Terry Marks is a well-known architect. He wants to start his own business and convinces Rob Norris, his cousin and a civil engineer, to contribute capital. Together, they form a partnership to design and build commercial real estate. On January 1, 2011, Norris invests a building worth $126,000 and equipment valued at $132,000 as well as $52,000 in cash. Although Marks makes no tangible contribution to the partnership, he will operate the business and be an equal partner in the beginning capital balances.
To entice Norris to join this partnership, Marks draws up the following profit and loss agreement:
• Norris will be credited annually with interest equal to 10 percent of the beginning capital balance for the year.
• Norris will also have added to his capital account 20 percent of partnership income each year (without regard for the preceding interest figure) or $7,000, whichever is larger. All remaining income is credited to Marks.
• Neither partner is allowed to withdraw funds from the partnership during 2011. Thereafter, each can draw $7,000 annually or 10 percent of the beginning capital balance for the year, whichever is larger.
The partnership reported a net loss of $12,000 during the first year of its operation. On January 1, 2012, Alice Dunn becomes a third partner in this business by contributing $60,000 cash to the partnership. Dunn receives a 25 percent share of the business's capital. The profit and loss agreement is altered as follows:
• Norris is still entitled to (1) interest on his beginning capital balance as well as (2) the share of partnership income just specified.
• Any remaining profit or loss will be split on a 6:4 basis between Marks and Dunn, respectively.
Partnership income for 2012 is reported as $96,000. Each partner withdraws the full amount that is allowed.
On January 1, 2013, Dunn becomes ill and sells her interest in the partnership (with the consent of the other two partners) to Judy Postner. Postner pays $215,000 directly to Dunn. Net income for 2013 is $95,000 with the partners again taking their full drawing allowance.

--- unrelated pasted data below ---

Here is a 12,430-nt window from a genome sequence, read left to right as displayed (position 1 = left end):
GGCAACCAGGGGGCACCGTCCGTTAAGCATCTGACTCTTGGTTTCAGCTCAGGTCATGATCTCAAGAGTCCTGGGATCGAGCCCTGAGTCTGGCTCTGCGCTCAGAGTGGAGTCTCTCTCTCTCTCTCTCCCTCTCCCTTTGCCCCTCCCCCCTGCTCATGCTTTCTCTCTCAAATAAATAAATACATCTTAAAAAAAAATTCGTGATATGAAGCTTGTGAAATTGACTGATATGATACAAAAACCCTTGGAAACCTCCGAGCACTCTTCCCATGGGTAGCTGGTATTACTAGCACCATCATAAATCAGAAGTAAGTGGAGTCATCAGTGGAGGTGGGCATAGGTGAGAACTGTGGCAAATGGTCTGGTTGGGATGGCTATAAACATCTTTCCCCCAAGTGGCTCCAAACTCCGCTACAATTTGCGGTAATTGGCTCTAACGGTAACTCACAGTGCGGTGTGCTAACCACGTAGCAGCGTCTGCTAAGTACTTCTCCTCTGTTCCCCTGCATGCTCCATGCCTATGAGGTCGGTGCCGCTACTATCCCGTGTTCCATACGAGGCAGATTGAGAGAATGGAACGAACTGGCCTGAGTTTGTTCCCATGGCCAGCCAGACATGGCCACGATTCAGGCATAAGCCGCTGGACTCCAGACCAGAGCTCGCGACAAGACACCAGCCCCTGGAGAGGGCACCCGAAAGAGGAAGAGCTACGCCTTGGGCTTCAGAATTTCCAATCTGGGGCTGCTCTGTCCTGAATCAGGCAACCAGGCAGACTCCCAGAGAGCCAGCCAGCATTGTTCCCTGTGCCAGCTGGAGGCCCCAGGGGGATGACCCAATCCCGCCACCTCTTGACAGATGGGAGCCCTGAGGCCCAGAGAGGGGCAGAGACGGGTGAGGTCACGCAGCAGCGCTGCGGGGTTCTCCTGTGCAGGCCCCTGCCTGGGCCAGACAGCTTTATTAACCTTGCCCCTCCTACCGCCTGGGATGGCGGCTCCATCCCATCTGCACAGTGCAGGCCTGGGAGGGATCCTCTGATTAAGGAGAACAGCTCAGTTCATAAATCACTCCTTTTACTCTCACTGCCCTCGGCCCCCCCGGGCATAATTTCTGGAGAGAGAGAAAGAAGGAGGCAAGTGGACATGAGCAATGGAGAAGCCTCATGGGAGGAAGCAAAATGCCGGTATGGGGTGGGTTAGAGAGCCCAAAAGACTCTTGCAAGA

On January 1, 2014, Postner withdraws from the business for personal reasons. The articles of partnership state that any partner may leave the partnership at any time and is entitled to receive cash in an amount equal to the recorded capital balance at that time plus 10 percent.
As luck would have it, also on January 1, 2014, two young partners are admitted from the staff, each at 50% of Postner's departing capital withdrawal. James Rogers and Savannah (her full name) each contribute cash in exchange for their capital interest.
Part A: Prepare journal entries to record the preceding transactions on the assumption that the bonus (or no revaluation) method is used. Drawings need not be recorded, although the balances should be included in the closing entries.
Part B: Prepare journal entries to record the previous transactions on the assumption that the goodwill (or revaluation) method is used. Drawings need not be recorded, although the balances should be included in the closing entries.
Part C: The partnership of Marks, Norris, Smith, and Savannah has now operated for several years. Last year, Marks and Norris reduced their interests in the business and the partnership agreement was amended to reapportion capital interests. Since then, recent market declines have caused several partners to undergo personal financial problems. As a result, the partners have decided to terminate operations and liquidate the business. The following balance sheet is drawn up as a guideline for this process:
Cash $ 65,000 Liabilities $ 54,000
Accounts receivable 132,000 Smith, loan 85,000
Inventory 151,000 Marks, capital (30%) 195,000
Land 110,000 Norris, capital (10%) 138,000
Building and equipment (net) 193,000 Smith, capital (20%) 99,000
Savannah, capital (40%) 80,000
Total assets $651,000 Total liabilities and capital $651,000
When the liquidation commenced, expenses of $20,000 were anticipated as being necessary to dispose of all property. Prepare a predistribution plan for the partnership.
Part D: The following transactions transpire during the liquidation of the Marks, Norris, Smith, and Savannah partnership:
• Collected 90 percent of the total accounts receivable with the rest judged to be uncollectible.
• Sold the land, building, and equipment for $175,000.
• Made safe capital distributions.
• Learned that Savannah, who has become personally insolvent, will make no further contributions.
• Paid all liabilities.
• Sold all inventory for $96,000.
• Made safe capital distributions again.
• Paid liquidation expenses of $14,000.
• Made final cash disbursements to the partners based on the assumption that all partners other than Savannah are personally solvent.
Prepare journal entries to record these liquidation transactions.